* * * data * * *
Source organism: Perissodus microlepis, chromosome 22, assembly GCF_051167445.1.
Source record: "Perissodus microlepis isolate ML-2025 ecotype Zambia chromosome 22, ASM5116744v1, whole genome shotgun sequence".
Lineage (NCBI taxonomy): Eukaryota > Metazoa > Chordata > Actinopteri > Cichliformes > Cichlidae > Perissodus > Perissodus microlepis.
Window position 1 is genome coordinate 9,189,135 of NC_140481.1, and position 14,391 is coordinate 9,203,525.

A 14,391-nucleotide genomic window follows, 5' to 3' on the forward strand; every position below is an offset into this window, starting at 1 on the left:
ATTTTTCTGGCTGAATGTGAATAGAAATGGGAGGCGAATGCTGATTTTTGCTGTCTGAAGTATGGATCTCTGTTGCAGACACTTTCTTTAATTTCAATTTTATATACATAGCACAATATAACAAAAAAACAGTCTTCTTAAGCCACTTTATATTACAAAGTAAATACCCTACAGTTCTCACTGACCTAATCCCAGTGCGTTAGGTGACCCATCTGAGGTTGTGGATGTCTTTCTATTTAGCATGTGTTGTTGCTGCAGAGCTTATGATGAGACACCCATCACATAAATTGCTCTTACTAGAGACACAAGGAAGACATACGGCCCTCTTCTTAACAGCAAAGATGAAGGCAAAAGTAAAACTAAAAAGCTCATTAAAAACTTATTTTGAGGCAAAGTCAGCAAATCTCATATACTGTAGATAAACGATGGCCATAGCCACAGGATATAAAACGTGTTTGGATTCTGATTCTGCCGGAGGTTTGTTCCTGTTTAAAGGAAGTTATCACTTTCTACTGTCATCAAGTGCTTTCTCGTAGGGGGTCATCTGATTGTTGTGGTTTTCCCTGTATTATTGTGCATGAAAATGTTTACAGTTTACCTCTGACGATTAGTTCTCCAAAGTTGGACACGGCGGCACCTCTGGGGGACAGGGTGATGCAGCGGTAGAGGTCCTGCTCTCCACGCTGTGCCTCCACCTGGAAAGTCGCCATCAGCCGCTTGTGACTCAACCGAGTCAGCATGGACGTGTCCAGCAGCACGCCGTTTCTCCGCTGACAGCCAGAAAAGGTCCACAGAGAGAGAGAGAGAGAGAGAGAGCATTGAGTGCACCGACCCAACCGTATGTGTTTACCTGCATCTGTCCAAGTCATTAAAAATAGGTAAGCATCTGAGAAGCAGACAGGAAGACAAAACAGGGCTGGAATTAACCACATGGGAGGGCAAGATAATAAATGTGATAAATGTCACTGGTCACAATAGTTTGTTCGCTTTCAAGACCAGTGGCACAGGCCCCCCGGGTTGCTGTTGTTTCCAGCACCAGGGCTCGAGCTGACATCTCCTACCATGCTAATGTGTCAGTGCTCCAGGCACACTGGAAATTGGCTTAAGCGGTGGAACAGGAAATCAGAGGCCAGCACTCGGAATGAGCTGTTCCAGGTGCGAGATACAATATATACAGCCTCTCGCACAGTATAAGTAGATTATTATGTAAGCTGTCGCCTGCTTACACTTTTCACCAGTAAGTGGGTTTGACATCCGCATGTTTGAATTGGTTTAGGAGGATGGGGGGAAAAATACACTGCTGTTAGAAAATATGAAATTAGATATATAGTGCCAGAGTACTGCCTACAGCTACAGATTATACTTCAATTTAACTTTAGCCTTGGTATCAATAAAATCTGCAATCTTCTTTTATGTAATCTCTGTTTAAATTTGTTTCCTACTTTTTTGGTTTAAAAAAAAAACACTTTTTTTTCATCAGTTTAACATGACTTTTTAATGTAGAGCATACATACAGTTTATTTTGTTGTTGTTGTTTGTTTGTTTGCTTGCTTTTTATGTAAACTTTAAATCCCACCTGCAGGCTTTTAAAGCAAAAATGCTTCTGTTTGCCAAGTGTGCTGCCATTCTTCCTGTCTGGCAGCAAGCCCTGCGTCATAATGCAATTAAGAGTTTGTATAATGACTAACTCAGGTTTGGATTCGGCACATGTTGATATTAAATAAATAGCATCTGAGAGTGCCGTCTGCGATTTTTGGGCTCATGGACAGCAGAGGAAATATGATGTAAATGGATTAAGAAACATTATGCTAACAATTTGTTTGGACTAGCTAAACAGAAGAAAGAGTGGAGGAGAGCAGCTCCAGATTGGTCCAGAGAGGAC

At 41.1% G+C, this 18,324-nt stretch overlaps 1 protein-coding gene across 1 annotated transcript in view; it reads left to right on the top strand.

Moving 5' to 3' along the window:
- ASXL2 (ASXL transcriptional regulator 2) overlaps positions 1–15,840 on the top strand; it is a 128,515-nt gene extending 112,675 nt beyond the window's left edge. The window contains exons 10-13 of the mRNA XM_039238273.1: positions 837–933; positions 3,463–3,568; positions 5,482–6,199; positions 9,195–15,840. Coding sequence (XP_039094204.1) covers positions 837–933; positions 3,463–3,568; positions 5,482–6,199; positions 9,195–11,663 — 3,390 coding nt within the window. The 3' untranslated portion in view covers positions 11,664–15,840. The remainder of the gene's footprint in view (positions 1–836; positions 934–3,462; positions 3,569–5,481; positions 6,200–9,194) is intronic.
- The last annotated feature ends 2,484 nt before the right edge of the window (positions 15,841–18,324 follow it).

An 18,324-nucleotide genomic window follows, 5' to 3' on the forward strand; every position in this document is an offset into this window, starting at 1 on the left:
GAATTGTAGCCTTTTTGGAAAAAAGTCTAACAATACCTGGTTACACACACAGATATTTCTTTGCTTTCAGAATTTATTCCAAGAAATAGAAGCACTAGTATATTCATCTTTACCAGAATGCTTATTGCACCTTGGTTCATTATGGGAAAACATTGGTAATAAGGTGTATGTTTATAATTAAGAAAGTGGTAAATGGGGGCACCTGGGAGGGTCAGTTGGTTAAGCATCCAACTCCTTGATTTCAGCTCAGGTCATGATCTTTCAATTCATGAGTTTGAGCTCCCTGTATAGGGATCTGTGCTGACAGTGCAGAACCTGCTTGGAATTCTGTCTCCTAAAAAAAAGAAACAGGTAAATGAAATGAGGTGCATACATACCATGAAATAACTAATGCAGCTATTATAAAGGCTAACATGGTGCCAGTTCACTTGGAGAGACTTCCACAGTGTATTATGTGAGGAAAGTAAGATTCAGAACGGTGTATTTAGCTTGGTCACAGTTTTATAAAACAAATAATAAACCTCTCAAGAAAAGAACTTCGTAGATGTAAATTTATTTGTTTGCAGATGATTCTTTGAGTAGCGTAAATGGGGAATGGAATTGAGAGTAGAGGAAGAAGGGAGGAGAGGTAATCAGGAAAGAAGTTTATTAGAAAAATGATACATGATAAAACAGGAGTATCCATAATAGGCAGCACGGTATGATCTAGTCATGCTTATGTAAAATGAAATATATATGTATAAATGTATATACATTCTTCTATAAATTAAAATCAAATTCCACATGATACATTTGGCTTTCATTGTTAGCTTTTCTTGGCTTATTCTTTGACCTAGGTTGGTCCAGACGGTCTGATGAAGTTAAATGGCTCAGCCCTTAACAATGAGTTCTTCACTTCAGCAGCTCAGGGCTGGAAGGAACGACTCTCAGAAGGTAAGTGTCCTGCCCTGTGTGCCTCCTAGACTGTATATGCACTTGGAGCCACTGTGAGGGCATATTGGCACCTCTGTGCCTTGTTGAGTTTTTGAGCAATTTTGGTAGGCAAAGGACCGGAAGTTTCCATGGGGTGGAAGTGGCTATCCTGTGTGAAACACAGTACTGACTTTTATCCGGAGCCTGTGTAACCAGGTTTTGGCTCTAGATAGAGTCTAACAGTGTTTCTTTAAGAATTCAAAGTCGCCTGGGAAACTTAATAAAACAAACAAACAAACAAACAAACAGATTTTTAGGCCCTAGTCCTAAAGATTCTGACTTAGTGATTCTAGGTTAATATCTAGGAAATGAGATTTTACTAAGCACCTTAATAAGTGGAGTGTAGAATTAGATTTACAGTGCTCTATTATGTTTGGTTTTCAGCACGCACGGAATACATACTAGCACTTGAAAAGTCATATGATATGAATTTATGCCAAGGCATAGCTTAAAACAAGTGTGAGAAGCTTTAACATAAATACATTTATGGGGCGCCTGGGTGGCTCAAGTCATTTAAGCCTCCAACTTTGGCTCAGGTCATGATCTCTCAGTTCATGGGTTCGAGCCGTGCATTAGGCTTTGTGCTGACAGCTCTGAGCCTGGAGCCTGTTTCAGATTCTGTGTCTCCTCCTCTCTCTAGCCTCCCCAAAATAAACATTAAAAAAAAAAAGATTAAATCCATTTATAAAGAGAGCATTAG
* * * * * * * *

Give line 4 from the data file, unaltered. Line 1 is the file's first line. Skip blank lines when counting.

Window position 1 is genome coordinate 9,189,135 of NC_140481.1, and position 14,391 is coordinate 9,203,525.